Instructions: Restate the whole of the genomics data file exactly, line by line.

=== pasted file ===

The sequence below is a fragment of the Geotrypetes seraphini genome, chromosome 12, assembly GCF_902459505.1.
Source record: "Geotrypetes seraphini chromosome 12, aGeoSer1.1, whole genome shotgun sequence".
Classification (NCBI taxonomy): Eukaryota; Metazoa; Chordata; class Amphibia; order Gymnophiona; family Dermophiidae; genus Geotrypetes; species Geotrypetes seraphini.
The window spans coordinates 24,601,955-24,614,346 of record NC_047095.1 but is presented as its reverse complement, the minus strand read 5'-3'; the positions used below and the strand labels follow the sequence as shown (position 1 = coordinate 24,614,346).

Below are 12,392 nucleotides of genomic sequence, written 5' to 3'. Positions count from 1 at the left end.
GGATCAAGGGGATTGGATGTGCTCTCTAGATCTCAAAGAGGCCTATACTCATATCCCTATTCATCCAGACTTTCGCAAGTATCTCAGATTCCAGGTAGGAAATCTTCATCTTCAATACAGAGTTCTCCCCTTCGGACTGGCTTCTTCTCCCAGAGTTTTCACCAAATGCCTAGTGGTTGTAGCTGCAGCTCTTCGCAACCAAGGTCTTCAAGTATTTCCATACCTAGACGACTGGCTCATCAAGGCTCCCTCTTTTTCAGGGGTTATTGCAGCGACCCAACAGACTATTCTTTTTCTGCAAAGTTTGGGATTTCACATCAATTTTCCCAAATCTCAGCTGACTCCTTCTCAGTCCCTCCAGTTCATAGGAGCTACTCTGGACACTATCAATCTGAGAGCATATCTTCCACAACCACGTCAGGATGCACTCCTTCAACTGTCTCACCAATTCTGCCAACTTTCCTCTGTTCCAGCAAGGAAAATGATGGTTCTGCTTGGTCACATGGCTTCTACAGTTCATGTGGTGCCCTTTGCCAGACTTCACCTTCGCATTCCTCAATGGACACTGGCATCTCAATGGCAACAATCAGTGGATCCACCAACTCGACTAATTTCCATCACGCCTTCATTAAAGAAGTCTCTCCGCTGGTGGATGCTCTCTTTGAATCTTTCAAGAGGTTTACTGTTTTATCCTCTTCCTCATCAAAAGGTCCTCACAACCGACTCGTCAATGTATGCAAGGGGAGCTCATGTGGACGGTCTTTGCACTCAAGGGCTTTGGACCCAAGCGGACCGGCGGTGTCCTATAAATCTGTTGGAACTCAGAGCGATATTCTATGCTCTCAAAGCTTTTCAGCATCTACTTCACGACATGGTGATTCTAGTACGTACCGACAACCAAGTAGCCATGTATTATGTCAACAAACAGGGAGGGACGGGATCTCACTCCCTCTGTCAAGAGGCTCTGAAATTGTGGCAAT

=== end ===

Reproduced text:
The sequence below is a fragment of the Geotrypetes seraphini genome, chromosome 12, assembly GCF_902459505.1.
Source record: "Geotrypetes seraphini chromosome 12, aGeoSer1.1, whole genome shotgun sequence".
Classification (NCBI taxonomy): Eukaryota; Metazoa; Chordata; class Amphibia; order Gymnophiona; family Dermophiidae; genus Geotrypetes; species Geotrypetes seraphini.
The window spans coordinates 24,601,955-24,614,346 of record NC_047095.1 but is presented as its reverse complement, the minus strand read 5'-3'; the positions used below and the strand labels follow the sequence as shown (position 1 = coordinate 24,614,346).

Below are 12,392 nucleotides of genomic sequence, written 5' to 3'. Positions count from 1 at the left end.
GGATCAAGGGGATTGGATGTGCTCTCTAGATCTCAAAGAGGCCTATACTCATATCCCTATTCATCCAGACTTTCGCAAGTATCTCAGATTCCAGGTAGGAAATCTTCATCTTCAATACAGAGTTCTCCCCTTCGGACTGGCTTCTTCTCCCAGAGTTTTCACCAAATGCCTAGTGGTTGTAGCTGCAGCTCTTCGCAACCAAGGTCTTCAAGTATTTCCATACCTAGACGACTGGCTCATCAAGGCTCCCTCTTTTTCAGGGGTTATTGCAGCGACCCAACAGACTATTCTTTTTCTGCAAAGTTTGGGATTTCACATCAATTTTCCCAAATCTCAGCTGACTCCTTCTCAGTCCCTCCAGTTCATAGGAGCTACTCTGGACACTATCAATCTGAGAGCATATCTTCCACAACCACGTCAGGATGCACTCCTTCAACTGTCTCACCAATTCTGCCAACTTTCCTCTGTTCCAGCAAGGAAAATGATGGTTCTGCTTGGTCACATGGCTTCTACAGTTCATGTGGTGCCCTTTGCCAGACTTCACCTTCGCATTCCTCAATGGACACTGGCATCTCAATGGCAACAATCAGTGGATCCACCAACTCGACTAATTTCCATCACGCCTTCATTAAAGAAGTCTCTCCGCTGGTGGATGCTCTCTTTGAATCTTTCAAGAGGTTTACTGTTTTATCCTCTTCCTCATCAAAAGGTCCTCACAACCGACTCGTCAATGTATGCAAGGGGAGCTCATGTGGACGGTCTTTGCACTCAAGGGCTTTGGACCCAAGCGGACCGGCGGTGTCCTATAAATCTGTTGGAACTCAGAGCGATATTCTATGCTCTCAAAGCTTTTCAGCATCTACTTCACGACATGGTGATTCTAGTACGTACCGACAACCAAGTAGCCATGTATTATGTCAACAAACAGGGAGGGACGGGATCTCACTCCCTCTGTCAAGAGGCTCTGAAATTGTGGCAAT